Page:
William Ashley Sunday was born on November 19, 1862 in Ames, Iowa. He was destined to become of the greatest preachers since the apostle Paul.
Billy Sunday's style of preaching won him an enormous amount of newspaper exposure, as did the enthusiasm with which his campaigns were received. He used colorful, slangy language and entertained and instructed his audiences with mimicry, impersonations, as well as memorable epigrams and anecdotes.
His messages laid great stress on every human being's need for personal salvation through Jesus Christ and on the authority and reliability of the Bible. He was also a strong critic of alcoholic beverages and favored their prohibition in his most famous sermon, Get on the Water Wagon. He was a popular speaker on the Chautauqua lecture circuit as well.
For most of his ministry, Sunday had vocal critics as well as defenders. Like famous evangelists who preceded him, he was taken to task by liberal church leaders for being too simplistic in his theology, while others insisted that he placed too much emphasis on individual piety and salvation at the expense of social reform. Some ministers who participated in his campaigns complained that they received little benefit from the meetings because those who came forward already belonged to churches or had only a vague idea of what Sunday was asking them to commit themselves. Secular journalists, such as John Reed and George Creel, accused Sunday of being a tool used by the ruling elite to defuse lower class discontent.
The suspicion was often expressed or inferred in newspapers that Sunday was little more than a grafter getting wealthy from his temporary congregations. Supporters, however, disagreed that Sunday's meetings did not produce results, denied any personal dishonesty on his part, and dismissed criticisms of his theology since the criticisms were based on a world view and understanding of Christ's gospel very different than Sunday's. source - Wheaton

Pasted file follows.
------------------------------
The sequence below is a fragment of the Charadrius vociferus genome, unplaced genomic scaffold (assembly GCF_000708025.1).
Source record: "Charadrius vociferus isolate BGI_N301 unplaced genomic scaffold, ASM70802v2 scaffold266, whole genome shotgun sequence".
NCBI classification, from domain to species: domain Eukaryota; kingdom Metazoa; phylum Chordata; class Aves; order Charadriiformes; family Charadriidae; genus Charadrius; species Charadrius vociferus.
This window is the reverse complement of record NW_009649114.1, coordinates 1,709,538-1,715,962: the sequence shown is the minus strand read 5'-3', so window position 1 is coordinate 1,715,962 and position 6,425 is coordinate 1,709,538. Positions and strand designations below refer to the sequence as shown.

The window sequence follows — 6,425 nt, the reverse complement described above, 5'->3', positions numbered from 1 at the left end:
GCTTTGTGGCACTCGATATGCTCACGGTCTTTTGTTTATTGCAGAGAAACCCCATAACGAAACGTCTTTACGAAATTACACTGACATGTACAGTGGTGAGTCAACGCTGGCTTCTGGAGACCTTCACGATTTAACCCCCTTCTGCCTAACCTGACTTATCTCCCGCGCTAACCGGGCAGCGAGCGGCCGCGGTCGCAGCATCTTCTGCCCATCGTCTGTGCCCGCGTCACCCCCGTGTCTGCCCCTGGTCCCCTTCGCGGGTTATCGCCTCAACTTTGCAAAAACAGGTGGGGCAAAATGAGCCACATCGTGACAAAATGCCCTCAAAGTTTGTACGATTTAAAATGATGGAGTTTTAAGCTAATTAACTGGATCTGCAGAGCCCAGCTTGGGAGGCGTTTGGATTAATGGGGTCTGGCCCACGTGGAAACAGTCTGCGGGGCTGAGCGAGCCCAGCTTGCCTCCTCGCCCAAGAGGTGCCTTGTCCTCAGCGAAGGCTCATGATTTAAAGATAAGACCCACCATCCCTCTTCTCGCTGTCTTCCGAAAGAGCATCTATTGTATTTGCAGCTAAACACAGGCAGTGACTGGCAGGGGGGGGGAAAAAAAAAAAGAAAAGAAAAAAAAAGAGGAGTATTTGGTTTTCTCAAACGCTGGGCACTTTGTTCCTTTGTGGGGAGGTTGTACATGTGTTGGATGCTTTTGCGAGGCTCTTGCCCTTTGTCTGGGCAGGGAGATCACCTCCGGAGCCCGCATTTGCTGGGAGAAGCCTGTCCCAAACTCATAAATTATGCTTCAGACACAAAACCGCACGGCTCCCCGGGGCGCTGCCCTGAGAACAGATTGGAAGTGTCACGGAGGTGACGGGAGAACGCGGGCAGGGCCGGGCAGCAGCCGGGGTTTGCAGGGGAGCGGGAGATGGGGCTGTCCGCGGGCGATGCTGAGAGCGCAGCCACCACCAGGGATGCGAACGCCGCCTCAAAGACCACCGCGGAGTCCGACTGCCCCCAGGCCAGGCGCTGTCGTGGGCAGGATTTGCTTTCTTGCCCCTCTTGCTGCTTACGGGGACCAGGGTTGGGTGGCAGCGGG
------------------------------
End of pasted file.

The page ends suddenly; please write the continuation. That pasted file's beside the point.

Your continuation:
The Amazing, True Story Of Billy Sunday From Baseball Star To Preacher
"I've stood for more sneers and scoffs and insults and had my life threatened from one end of the land to the other by this God-forsaken gang of thugs and cutthroats because I have come out uncompromisingly against them." -- Billy Sunday
Take me out of the ball game. A lot of people know that Billy Sunday was one of the fieriest, most-powerful speakers for God that our modern times have ever witnessed. But what a lot of people don't know is that he started his career as a very popular baseball star, who set many records that were not broken until years after he retired. And unlike a lot of the popular preachers of our day, Billy Sunday was a man's man in every sense of the word.
Before his salvation, Billy Sunday was a man of the world - drinking, smoking, famous, and running with the boys until he
came face to face with Jesus of Nazareth.
Billy Sunday Gets Saved
Billy was recruited to play for the Chicago White Stockings (Sox) in 1883. On a Sunday afternoon during either the 1886 or 1887 baseball season, Sunday and his teammates had indulged in some alcoholic beverages were wandering the streets of Chicago on their day off. At one corner, they stopped to listen to a street preaching team from the Pacific Garden Mission.
Since 1877, the Pacific Garden Mission has not closed it's doors one, single night. Hundreds of thousands of lost souls have
been radically changed and given new life in Jesus Christ - along with 3 hots meals a day, new clothes and a clean bed.
Sunday was immediately entranced, as the group was performing old gospel songs that he had (in his too-brief childhood) heard his mother sing. As a result, he later began attending services at the mission and was informed that it imperative that he accept Christ into his life. After some internal struggle, he did so. The effect was immediate. Sunday stopped drinking and began faithfully attending the fashionable Jefferson Park Presbyterian Church, a congregation handy to both the ball park and his rented room. Even before his conversion, Sunday's lifestyle seems to have been less boisterous than that of the average contemporary baseball player. Nevertheless, after his conversion, the changes in his behavior were recognized by both teammates and fans. Thereafter, Sunday decided to spread the Word himself, and began speaking in churches and at YMCAs. source - Lyle Dorsett
"Let's quit fiddling with religion and do something to bring the world to Christ." - Billy Sunday
The Sawdust Trail